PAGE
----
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UN Office for the Coordination of Humanitarian Affairs
Wednesday 4 May 2005

CHAD-SUDAN: Twelfth camp opened for Darfur refugees

GAGA, 4 May 2005 (IRIN) - A first group of almost 200 refugees from the fighting in Sudan’s Darfur region have been moved into a new twelfth camp that was opened on Tuesday in eastern Chad by the UN refugee agency (UNHCR) to decongest refugee camps nearby.

With some of the refugee camps in Chad beginning to run out of water a year and a half after being set up, the new Gaga camp located 60 km from Abeche, the main eastern city, has a plentiful water supply, the UNHCR said.

The camp also will ease overcrowding in the Breidjing and Farchana camps in the same region as well as provide shelter to the hundreds of families of Sudanese refugees who live along the troubled desert border in hopes of a quick return home.

The UNHCR estimates at 197,000 the number of Sudanese refugees who have fled to camps in the vast desert nation to escape violence in western Sudan, where pro-government forces and militias are fighting non-Arab rebels.

And because the trouble is continuing, many of the families living in isolation outside the camps now have agreed to take shelter inside Gaga camp.

“We have come to Gaga today, well away from the border, because our safety is at stake,” said Adoum Moussa, who is in his 30s and was one of 173 people moved to the new shelter on Tuesday. He had spent two years living in Aghan, near the Chadian border town of Adre.

”The Janjawid (militias) are still attacking inside Chad and each day take camels, cattle and horses. We can’t go home because it’s not safe,” he added.

Aid workers in eastern Chad have reported a stream of incidents along the border in recent weeks. Last month, Chadian authorities accused Khartoum of backing rebels opposed to Chad President Idriss Deby who operate near the border.

The UNHCR coordinator Abdoulaye Bakayoko told reporters at the camp on Tuesday that: “Contrary to the other camps, Gaga has enough water to host … the few Sudanese refugees living along the border who we are going to bring in, and the camp will relieve overcrowding at Farchana and Breidjing.”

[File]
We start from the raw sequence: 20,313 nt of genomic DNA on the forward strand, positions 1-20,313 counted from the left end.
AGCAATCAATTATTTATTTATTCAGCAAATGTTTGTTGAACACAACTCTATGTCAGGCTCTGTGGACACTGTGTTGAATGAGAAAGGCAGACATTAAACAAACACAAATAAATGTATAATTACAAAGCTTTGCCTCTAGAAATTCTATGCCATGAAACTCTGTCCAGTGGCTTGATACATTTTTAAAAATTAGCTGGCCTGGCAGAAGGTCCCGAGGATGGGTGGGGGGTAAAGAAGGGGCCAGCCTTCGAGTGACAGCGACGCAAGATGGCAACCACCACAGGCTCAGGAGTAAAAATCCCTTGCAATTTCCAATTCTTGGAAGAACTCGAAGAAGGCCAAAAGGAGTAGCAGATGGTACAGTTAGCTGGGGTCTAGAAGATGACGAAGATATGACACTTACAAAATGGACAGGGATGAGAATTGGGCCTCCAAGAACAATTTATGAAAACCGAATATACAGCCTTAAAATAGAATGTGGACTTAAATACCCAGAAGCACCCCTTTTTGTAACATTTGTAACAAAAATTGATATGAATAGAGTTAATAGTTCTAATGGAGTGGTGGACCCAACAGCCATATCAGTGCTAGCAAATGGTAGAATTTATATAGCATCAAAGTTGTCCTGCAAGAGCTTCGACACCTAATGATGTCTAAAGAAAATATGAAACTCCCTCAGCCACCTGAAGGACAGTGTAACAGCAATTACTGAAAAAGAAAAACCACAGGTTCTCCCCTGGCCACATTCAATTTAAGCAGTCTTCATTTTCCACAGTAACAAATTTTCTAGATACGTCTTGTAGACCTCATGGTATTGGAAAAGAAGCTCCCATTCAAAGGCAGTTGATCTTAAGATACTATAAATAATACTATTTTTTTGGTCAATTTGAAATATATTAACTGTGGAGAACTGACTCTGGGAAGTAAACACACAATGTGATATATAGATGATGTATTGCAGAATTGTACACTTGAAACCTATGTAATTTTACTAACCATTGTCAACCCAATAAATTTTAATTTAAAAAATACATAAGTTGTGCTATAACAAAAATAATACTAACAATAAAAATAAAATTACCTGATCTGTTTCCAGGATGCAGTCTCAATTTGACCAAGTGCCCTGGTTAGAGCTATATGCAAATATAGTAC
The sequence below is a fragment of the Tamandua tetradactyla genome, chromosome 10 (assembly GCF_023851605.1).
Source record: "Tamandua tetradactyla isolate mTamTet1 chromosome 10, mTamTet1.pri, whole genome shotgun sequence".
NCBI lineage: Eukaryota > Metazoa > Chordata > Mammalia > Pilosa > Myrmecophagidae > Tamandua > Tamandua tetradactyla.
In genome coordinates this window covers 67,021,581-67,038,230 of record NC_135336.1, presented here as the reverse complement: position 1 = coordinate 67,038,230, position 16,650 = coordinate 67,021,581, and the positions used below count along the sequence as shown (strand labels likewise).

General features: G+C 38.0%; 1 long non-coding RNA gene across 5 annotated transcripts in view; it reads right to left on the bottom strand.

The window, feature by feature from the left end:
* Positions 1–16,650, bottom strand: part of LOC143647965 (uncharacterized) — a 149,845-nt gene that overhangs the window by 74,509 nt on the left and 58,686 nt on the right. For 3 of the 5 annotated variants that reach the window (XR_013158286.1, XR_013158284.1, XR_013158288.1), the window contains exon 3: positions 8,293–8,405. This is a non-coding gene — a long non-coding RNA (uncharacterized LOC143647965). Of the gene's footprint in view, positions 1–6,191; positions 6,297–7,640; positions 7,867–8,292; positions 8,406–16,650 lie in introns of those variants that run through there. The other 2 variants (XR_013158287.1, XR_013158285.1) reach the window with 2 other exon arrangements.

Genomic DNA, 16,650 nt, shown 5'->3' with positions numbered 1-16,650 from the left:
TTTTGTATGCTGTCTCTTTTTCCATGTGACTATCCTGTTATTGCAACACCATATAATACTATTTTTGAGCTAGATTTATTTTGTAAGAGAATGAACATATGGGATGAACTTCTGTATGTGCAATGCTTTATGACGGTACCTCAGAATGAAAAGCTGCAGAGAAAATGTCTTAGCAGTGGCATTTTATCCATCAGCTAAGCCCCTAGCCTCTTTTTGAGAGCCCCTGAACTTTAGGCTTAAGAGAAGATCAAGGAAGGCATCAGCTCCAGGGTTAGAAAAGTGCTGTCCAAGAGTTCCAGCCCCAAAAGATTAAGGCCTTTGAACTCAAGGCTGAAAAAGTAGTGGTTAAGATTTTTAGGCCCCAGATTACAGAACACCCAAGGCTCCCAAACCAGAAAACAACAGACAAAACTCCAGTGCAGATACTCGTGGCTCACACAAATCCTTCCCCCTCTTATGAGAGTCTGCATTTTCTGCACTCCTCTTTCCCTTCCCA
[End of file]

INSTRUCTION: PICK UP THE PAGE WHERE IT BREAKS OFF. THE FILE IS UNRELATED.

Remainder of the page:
Those two camps, which were opened respectively in January and May 2004, together provide shelter for 50,000 people, which is well over capacity.

Gaga, which is close to a river and has four boreholes, has a capacity to shelter up to 30,000 people.

The UNHCR is planning in the coming weeks on transferring 9,000 refugees from Breidjing, 6,500 from Farchana and between 700 and 1,500 people living along the border, Bakayoko said.

Talks lasted for several months before the Chad government and the 40 families living on the site agreed to allow the UNHCR to install the new camp.

Also involved in its management are non-governmental organisations Africare, Oxfam, which is in charge of water and sanitation, CORD, education and community services and MSF Holland, which is in charge of health.

Health workers warned late last month that two out of the 11 refugee camps in arid eastern Chad are fast running out of water and no lasting solution has yet been found.

The most seriously affected camps are Am Nabak and Toulom, some of the northernmost camps that snake south along Sudan's 700 km border, according to UNHCR.

The Am Nabak site, which hosts 16,000 Sudanese refugees who spontaneously moved from the border, does not have its own water supply and was never suitable for the establishment of a camp, according to UNHCR.

Water has to be pumped out of wells in the town of Iriba and then trucked 40 kilometres through the desert to the camp.

At nearby Touloum refugee camp, water supplies are also dwindling.

There boreholes serving 20,000 refugees are not able to keep up with demand, and refugees have been receiving on average 9 to 12 litres of water per person per day, Garelli explained.

In the Am Nabak and Touloum sites, technicians are struggling to find alternative supplies.


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